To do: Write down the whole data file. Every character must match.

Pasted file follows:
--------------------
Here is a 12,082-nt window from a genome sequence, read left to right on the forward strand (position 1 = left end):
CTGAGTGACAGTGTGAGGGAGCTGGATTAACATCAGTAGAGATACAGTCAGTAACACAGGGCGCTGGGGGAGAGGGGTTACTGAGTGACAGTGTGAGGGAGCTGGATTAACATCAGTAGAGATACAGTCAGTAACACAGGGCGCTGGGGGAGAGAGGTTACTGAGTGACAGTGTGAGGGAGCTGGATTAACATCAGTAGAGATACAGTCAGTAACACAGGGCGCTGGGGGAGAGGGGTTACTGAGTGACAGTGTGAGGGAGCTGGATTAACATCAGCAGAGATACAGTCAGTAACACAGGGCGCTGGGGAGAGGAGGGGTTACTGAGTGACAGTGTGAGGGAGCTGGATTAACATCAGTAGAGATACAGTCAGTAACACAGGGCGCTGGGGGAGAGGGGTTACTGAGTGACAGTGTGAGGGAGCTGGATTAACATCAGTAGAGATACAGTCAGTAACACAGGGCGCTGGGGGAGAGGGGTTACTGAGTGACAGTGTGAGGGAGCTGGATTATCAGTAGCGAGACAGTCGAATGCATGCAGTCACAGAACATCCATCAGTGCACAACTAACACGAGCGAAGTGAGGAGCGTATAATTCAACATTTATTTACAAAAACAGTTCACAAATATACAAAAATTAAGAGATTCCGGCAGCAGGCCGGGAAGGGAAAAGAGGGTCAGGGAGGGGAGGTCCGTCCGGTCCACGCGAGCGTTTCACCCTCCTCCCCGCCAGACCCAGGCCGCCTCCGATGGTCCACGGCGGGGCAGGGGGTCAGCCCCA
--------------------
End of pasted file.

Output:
Here is a 12,082-nt window from a genome sequence, read left to right on the forward strand (position 1 = left end):
CTGAGTGACAGTGTGAGGGAGCTGGATTAACATCAGTAGAGATACAGTCAGTAACACAGGGCGCTGGGGGAGAGGGGTTACTGAGTGACAGTGTGAGGGAGCTGGATTAACATCAGTAGAGATACAGTCAGTAACACAGGGCGCTGGGGGAGAGAGGTTACTGAGTGACAGTGTGAGGGAGCTGGATTAACATCAGTAGAGATACAGTCAGTAACACAGGGCGCTGGGGGAGAGGGGTTACTGAGTGACAGTGTGAGGGAGCTGGATTAACATCAGCAGAGATACAGTCAGTAACACAGGGCGCTGGGGAGAGGAGGGGTTACTGAGTGACAGTGTGAGGGAGCTGGATTAACATCAGTAGAGATACAGTCAGTAACACAGGGCGCTGGGGGAGAGGGGTTACTGAGTGACAGTGTGAGGGAGCTGGATTAACATCAGTAGAGATACAGTCAGTAACACAGGGCGCTGGGGGAGAGGGGTTACTGAGTGACAGTGTGAGGGAGCTGGATTATCAGTAGCGAGACAGTCGAATGCATGCAGTCACAGAACATCCATCAGTGCACAACTAACACGAGCGAAGTGAGGAGCGTATAATTCAACATTTATTTACAAAAACAGTTCACAAATATACAAAAATTAAGAGATTCCGGCAGCAGGCCGGGAAGGGAAAAGAGGGTCAGGGAGGGGAGGTCCGTCCGGTCCACGCGAGCGTTTCACCCTCCTCCCCGCCAGACCCAGGCCGCCTCCGATGGTCCACGGCGGGGCAGGGGGTCAGCCCCA